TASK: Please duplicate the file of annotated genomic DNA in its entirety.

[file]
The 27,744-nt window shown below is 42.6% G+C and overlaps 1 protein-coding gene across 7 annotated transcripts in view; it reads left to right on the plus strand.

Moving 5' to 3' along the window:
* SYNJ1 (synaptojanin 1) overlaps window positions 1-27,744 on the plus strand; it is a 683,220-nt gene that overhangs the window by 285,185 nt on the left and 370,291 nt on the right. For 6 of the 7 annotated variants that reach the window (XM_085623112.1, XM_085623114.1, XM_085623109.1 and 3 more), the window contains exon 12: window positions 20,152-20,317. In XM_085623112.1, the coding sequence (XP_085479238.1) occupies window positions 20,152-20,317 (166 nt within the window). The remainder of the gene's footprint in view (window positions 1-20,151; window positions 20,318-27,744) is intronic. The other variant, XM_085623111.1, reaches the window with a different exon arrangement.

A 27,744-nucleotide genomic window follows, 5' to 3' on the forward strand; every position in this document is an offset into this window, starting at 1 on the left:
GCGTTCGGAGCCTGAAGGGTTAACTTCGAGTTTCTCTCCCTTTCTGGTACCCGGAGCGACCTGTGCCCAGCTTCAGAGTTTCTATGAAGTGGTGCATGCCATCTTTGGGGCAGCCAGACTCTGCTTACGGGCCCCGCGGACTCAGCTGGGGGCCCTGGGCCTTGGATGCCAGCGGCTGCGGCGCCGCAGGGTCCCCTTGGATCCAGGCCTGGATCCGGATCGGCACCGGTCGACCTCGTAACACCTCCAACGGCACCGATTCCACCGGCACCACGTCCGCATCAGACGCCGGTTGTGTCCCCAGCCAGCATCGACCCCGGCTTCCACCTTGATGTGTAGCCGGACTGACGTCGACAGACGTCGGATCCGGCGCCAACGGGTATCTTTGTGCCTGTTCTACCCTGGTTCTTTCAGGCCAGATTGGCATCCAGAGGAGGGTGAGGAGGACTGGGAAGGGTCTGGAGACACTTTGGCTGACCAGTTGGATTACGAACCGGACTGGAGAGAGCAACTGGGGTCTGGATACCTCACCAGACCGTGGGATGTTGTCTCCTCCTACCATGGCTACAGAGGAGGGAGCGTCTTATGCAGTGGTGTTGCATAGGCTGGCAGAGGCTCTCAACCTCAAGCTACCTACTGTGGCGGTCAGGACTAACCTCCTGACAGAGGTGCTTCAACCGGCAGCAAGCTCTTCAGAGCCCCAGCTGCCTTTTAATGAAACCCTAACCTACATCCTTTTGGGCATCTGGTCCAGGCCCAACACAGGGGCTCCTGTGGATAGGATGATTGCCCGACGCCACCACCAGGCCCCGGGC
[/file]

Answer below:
The 27,744-nt window shown below is 42.6% G+C and overlaps 1 protein-coding gene across 7 annotated transcripts in view; it reads left to right on the plus strand.

Moving 5' to 3' along the window:
* SYNJ1 (synaptojanin 1) overlaps window positions 1-27,744 on the plus strand; it is a 683,220-nt gene that overhangs the window by 285,185 nt on the left and 370,291 nt on the right. For 6 of the 7 annotated variants that reach the window (XM_085623112.1, XM_085623114.1, XM_085623109.1 and 3 more), the window contains exon 12: window positions 20,152-20,317. In XM_085623112.1, the coding sequence (XP_085479238.1) occupies window positions 20,152-20,317 (166 nt within the window). The remainder of the gene's footprint in view (window positions 1-20,151; window positions 20,318-27,744) is intronic. The other variant, XM_085623111.1, reaches the window with a different exon arrangement.

A 27,744-nucleotide genomic window follows, 5' to 3' on the forward strand; every position in this document is an offset into this window, starting at 1 on the left:
GCGTTCGGAGCCTGAAGGGTTAACTTCGAGTTTCTCTCCCTTTCTGGTACCCGGAGCGACCTGTGCCCAGCTTCAGAGTTTCTATGAAGTGGTGCATGCCATCTTTGGGGCAGCCAGACTCTGCTTACGGGCCCCGCGGACTCAGCTGGGGGCCCTGGGCCTTGGATGCCAGCGGCTGCGGCGCCGCAGGGTCCCCTTGGATCCAGGCCTGGATCCGGATCGGCACCGGTCGACCTCGTAACACCTCCAACGGCACCGATTCCACCGGCACCACGTCCGCATCAGACGCCGGTTGTGTCCCCAGCCAGCATCGACCCCGGCTTCCACCTTGATGTGTAGCCGGACTGACGTCGACAGACGTCGGATCCGGCGCCAACGGGTATCTTTGTGCCTGTTCTACCCTGGTTCTTTCAGGCCAGATTGGCATCCAGAGGAGGGTGAGGAGGACTGGGAAGGGTCTGGAGACACTTTGGCTGACCAGTTGGATTACGAACCGGACTGGAGAGAGCAACTGGGGTCTGGATACCTCACCAGACCGTGGGATGTTGTCTCCTCCTACCATGGCTACAGAGGAGGGAGCGTCTTATGCAGTGGTGTTGCATAGGCTGGCAGAGGCTCTCAACCTCAAGCTACCTACTGTGGCGGTCAGGACTAACCTCCTGACAGAGGTGCTTCAACCGGCAGCAAGCTCTTCAGAGCCCCAGCTGCCTTTTAATGAAACCCTAACCTACATCCTTTTGGGCATCTGGTCCAGGCCCAACACAGGGGCTCCTGTGGATAGGATGATTGCCCGACGCCACCACCAGGCCCCGGGC